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Happy young man
(© Moiseev | Dreamstime Stock Photos)

Many people have asked me recently why I dropped medical school. In light of the current “gauntlet” of finals and resulting conversations with students about school, studying, and career, I thought it appropriate to write about what specifically God did within my heart during this tough process.

What I have been given (after continual failure) is a new way of making choices regarding career decisions that I feel ALL young adults would be wise to apply.

What Question Was I Asking?

It’s what I believe to be the most overrated, overused, misused, abused and misguiding question that is on every college student and young adult’s mind (I may be biased). It’s usually the first thing that someone asks you in college (following your name) when meeting you.

Yet, many live and die never answering it. It is a question that many before our time never asked, but no college student today has to be trained to ask it to themselves or anyone else. Most seniors want to cry the moment they are asked it, they loathe it, and yet no one asks it more than they do to themselves. So what is the question?

What do you (I) want to do?

Yes! That’s it! What do I want to do with my life? (insert the sounds of babies crying, nails scratching blackboards and bombs exploding)

This is not a bad question. We are not wrong or evil for ever asking what we should do with our energy and lives. It is a natural question and should be asked. And these reflections and realizations regarding this question have been mostly revealed in my own struggles with idolatry and a lack of trust in God’s provision and love.

This is a question that I obsessed over for several years. While I thought there were few in the same perceived struggle, I began to realize I am only one of a majority. I focused on this question for years and when I answered it, I never liked my answers because they conflicted with what I thought my motives should be. And I was right … my motives were way off.

What Kind of Man Do I Want to Be?
Rather than focusing on what I want to do, I realized I should be spending way more time making decisions based upon who I want to be. The moment I began to frame my whole decision process upon who I want to be, my decisions found totally different results. I am naturally going to pursue what I want to do, but I need to be reminded to focus on the kind of man I want to be—like Jesus Christ.

A new perspective was needed. I am not what I do. I do what I am. My works do not produce identity. Instead, God’s work produced identity within me. It is not by works, but by workmanship (see Eph. 2:8-10) that I have received identity. And it is from this identity I have received that I must act and do.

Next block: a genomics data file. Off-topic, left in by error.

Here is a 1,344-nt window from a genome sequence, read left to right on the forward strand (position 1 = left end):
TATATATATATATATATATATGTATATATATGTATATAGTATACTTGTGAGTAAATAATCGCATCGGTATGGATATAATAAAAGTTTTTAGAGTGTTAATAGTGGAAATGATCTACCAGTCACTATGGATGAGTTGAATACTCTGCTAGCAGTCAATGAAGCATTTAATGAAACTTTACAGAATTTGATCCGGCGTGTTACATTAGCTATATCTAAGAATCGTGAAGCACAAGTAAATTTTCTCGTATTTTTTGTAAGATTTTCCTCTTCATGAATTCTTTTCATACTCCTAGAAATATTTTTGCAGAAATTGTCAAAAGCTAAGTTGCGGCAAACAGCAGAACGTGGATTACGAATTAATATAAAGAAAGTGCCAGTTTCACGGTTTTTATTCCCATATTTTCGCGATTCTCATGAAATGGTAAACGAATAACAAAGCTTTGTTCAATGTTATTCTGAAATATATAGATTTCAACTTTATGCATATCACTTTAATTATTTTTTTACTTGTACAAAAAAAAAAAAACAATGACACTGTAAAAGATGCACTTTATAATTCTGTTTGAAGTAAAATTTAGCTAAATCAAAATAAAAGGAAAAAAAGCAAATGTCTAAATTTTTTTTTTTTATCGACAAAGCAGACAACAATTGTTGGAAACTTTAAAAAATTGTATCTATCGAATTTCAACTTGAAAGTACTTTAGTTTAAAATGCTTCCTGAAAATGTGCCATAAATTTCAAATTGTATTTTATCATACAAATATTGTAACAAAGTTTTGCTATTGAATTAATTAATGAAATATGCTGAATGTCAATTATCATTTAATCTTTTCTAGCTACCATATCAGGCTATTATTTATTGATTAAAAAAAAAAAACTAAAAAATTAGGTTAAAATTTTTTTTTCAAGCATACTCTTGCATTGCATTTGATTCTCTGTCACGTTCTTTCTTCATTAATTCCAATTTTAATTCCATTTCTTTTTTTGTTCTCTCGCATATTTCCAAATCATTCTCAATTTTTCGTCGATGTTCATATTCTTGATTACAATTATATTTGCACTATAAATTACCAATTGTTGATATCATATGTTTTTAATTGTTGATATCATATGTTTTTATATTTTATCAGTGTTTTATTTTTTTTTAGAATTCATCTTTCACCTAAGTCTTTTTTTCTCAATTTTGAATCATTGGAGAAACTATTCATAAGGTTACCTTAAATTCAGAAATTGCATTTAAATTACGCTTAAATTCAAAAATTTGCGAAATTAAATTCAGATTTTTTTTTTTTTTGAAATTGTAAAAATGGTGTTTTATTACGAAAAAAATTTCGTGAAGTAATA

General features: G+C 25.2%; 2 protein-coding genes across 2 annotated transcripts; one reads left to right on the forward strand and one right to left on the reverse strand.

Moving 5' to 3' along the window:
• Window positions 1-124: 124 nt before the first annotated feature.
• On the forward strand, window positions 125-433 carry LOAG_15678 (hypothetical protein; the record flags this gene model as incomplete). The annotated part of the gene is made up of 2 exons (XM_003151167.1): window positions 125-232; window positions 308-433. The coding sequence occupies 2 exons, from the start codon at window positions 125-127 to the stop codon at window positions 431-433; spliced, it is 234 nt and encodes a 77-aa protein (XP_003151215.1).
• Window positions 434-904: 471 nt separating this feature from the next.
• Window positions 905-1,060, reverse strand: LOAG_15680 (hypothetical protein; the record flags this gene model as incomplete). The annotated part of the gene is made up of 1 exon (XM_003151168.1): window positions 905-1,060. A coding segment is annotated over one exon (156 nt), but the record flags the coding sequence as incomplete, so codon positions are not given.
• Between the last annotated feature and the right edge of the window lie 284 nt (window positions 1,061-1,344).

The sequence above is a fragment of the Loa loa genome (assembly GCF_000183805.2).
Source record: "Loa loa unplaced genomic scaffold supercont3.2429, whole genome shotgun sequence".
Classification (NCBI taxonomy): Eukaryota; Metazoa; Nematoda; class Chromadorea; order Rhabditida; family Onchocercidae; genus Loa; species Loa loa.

So if my doing comes from my being … I should probably focus a lot more on making decisions how my identity (new in Christ) says I should make them, rather than trying to make an identity from a job.

How This Played Out
My attempts to pursue and stick with medicine were deeply rooted in my attempts to be viewed as important in the world. By gaining money, fame, power, and prestige, I had unknowingly been trying to find self-justification. I could live in comparison to other people and make myself feel better about my sinful and desperate condition, rather than relying totally upon the gospel.

When I asked what I wanted to do—medicine lined up perfectly! I wanted to have lots of money, power, prestige and be a man who loved the Lord and represented Him well (see I John 2:16-18). The problem is that we know a man cannot serve two masters (see Matt. 6), and when you only ask what you wish to do, every human being will naturally want to pick things that are not in mutual allegiance. I unknowingly was serving money, power, etc. rather than the Lord alone.

Once faced with a decision, I now ask “If I choose option A over B—will I be moving toward being the kind of man God has designed for me to be?” In this case, I realized that for me, to continue pursuing medicine was to take a step towards being a man who sacrificed his family, relationships, and soul on the alter of money, importance and prestige.

Why? Because that was what I would have been (personally) choosing to serve with that given decision to stay. I had fears rooted in never being important, smart, powerful, etc. Therefore, I dropped medical school. I will not be a man who worships his ego, prestige, money and importance, because that is not the man God made me to be.

I had been sacrificing my true design and skills to pursue what my society claims to be important and successful. I was an iPad trying to be a Frisbee. It worked … but not to my true design.

What Now?
What if we as a Christian body quit asking and encouraging one another to be focusing and deciding solely by what we want to do, but instead, focus on who we are supposed to be with every given decision? What if my aim and purpose was no longer to encourage and help students simply find what they want to do with their hands, but also challenge their hearts to both know and become who they should be and subsequently do out of their being?

Try and tell me who you are without telling me what you do. Who do you want to be? What kind of man do you want to be? Please join me in prayer and reading the words and seeking the will of God to determine who we are in Him. Then make our life’s decisions based upon that identity.


Jake Collins was born and raised in Denton, Tex. He studied biology and genetics at Texas A&M University before a short tenure in medicine. He now serves at the Pine Cove Woods as the Guest Services Coordinator while continuing his graduate studies in psychology.

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